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Literary Theory: A feminist Approach
A look at feminism in literary History
Feminist literary theories are an essential part of feminism that aims at understanding the position of women and gender struggle as an element in literature and to understand the nature of gender inequality. It is an intricate area of study that draws from a range of critical theories, such as Marxism, structuralism and cultural materialism. Feminist literary theory is often described as the use of feminist principles and techniques to analyse written constructions of gendered meaning but the definition of gender and feminism has changed significantly since the early 1970’s. Literary theorists have created a progressively diversified field of study by embracing already existing feminist perceptions and applying them in new ways. For the woman’s movement of the 60’s and early 70’s, however, the subject of feminism was women’s experience under the convention of male rule which silenced women’s voices and treated their trepidations as marginal. With men saying “The females female by virtue of a certain lack of qualities” (Aristotle) or that woman is an “imperfect man” (St Thomas Aquinos) and excluding women from many social, political and economic activities, writing became the only way for women to assert their individuality and independence.
The basic method of feminist literary criticism includes identifying with female characters and re-evaluating literature and the world in which it’s read. Identifying with the female characters is a way to challenge the male-centred outlook of authors, as feminist literary criticism suggets that woman were historically portrayed as objects seen from the male perspective. In re-evaluating literature they question whether society has predominantly valued male authors and their literary works because it has valued males more than females. The worth of women writers is being based, not on any consideration of their writing, but on their sex. When one is presented with an exclusively male literary tradition, and this is how the early novel has been presented, one must keep in mind it is not because women didn’t write, get published or were un-acclaimed.
Most of the novels written in the 19th century by female writers used the house as the central image, because, like their heroines, female writers were almost exclusively confined to the house. Their experiences were not as broad as their male counterparts, because they were isolated, particularly from business life. Although the female writers favoured the personal voice in their fiction due to their limited experience of the world, they were aware of its difficulties. In a world where the woman is viewed as the object, and not the subject who could participate in its affairs, the subjective voice was suggestive of a reaction against typical morals.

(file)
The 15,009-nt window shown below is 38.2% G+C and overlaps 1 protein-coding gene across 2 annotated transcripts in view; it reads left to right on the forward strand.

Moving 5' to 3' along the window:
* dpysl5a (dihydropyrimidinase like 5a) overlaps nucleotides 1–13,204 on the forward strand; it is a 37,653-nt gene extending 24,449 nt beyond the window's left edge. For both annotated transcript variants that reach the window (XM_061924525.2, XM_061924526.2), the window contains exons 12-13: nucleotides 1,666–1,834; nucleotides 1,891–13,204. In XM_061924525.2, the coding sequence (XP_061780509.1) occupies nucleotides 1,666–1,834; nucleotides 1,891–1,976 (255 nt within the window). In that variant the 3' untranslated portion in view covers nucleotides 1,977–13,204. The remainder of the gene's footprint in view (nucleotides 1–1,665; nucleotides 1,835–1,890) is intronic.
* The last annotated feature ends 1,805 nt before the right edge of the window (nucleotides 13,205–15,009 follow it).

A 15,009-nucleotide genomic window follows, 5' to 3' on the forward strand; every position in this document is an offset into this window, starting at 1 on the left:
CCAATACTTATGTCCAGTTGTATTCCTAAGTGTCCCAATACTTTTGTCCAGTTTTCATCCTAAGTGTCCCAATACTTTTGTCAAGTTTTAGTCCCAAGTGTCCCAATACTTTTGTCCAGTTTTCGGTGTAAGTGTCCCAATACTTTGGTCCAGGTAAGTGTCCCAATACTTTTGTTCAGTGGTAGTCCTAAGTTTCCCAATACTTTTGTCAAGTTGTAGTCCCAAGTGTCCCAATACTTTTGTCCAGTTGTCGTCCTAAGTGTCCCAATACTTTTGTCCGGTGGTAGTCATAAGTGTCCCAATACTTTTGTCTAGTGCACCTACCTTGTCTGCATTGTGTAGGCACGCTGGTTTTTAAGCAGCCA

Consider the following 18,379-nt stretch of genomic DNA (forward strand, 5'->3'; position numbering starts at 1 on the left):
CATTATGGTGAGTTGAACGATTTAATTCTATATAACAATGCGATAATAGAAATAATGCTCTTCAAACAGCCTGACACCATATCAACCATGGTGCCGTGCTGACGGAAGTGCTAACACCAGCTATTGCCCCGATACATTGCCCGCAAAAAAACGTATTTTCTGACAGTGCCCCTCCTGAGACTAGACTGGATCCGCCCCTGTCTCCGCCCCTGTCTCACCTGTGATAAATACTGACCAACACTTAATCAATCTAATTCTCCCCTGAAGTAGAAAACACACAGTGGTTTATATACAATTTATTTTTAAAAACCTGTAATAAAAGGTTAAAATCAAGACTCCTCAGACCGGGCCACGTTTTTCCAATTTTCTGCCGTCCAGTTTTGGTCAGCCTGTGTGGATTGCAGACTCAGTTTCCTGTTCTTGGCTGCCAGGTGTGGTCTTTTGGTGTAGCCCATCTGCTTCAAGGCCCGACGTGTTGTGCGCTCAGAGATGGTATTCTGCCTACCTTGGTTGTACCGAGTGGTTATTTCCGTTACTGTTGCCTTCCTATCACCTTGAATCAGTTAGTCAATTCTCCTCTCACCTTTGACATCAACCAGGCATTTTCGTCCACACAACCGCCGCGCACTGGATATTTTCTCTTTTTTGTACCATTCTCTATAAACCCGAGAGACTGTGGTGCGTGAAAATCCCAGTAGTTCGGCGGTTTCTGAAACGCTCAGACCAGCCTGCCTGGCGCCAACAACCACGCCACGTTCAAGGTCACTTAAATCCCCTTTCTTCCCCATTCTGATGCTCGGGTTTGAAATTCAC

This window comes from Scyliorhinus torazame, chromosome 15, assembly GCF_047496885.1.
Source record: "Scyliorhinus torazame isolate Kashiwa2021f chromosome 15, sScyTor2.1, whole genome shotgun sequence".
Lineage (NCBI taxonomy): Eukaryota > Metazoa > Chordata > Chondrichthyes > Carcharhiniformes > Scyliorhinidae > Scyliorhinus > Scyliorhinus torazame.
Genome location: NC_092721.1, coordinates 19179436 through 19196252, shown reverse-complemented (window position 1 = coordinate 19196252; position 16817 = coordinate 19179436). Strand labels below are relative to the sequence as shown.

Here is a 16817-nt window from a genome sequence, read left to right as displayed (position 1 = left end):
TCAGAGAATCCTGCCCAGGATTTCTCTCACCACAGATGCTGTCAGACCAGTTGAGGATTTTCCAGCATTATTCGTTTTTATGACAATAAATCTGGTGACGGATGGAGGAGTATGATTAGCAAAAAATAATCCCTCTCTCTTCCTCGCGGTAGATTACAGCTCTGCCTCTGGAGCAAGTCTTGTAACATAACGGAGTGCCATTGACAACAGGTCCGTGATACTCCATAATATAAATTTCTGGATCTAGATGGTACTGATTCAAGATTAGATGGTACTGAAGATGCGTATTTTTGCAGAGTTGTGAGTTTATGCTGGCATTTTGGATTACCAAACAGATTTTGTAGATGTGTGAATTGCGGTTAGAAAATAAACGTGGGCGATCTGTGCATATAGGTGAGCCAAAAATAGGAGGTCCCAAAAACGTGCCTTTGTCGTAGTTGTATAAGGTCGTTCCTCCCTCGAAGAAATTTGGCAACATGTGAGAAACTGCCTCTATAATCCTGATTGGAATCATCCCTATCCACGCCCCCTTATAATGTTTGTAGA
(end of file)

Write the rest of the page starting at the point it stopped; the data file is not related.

Dale Spender wrote that even in university, the introduction to the ‘great’ novelists, with the exception of the five great female novelists, was really an introduction to great men (Macmillan, 1997). Spender was led to believe that men had created the novel and that no women novelists existed before Jane Austin. Ian Watt, a literary historian and critic, wrote that men are to be congratulated on the creation of the novel and that Jane Austin provided a steady influence for this new form of literature but neither she, nor any other female writer, helped create it (Pimlico, 1957). To see Jane Austin as the starting point of novels is to be mistaken however, as more than a century before her, women were picking up pens in ever expanding numbers and with remarkable success. An assortment of women, from different backgrounds, regions and with different concerns published many well-acclaimed novels such as Aphra Behn and Fanny Burney.
George Sand, also known as Amandine Aurora Dupin, was an eighteenth century French writer who symbolized women’s rights and freedom. She created female characters that were educated, intelligent and unafraid to speak their minds. An example of this is in ‘Indiana’ (Oxford University press, 1832). Up until this point, all romantic heroes had been men, who at his stage were considered the only gender with the education and self-awareness necessary for the full emotional experience. Sand disagreed and wrote a story based on a woman’s emotional journey through a series of abusive and unhappy relationships. Another strong feminist writer of the eighteenth century was Flora Tristan. Tristan never understood Sand’s form of activism as well the fact that she expressed her feminism through fiction and under a male pseudo name. By writing as a man, she was doing an injustice to women and her fictional writing weakened her political argument, “How effective can accusations be when they are disguised by fiction” (Beik, 1993). Both of these feminist female writers had very different opinions on how to communicate their political views whether it was expressing through fiction or in books and essays that inspired people to fight.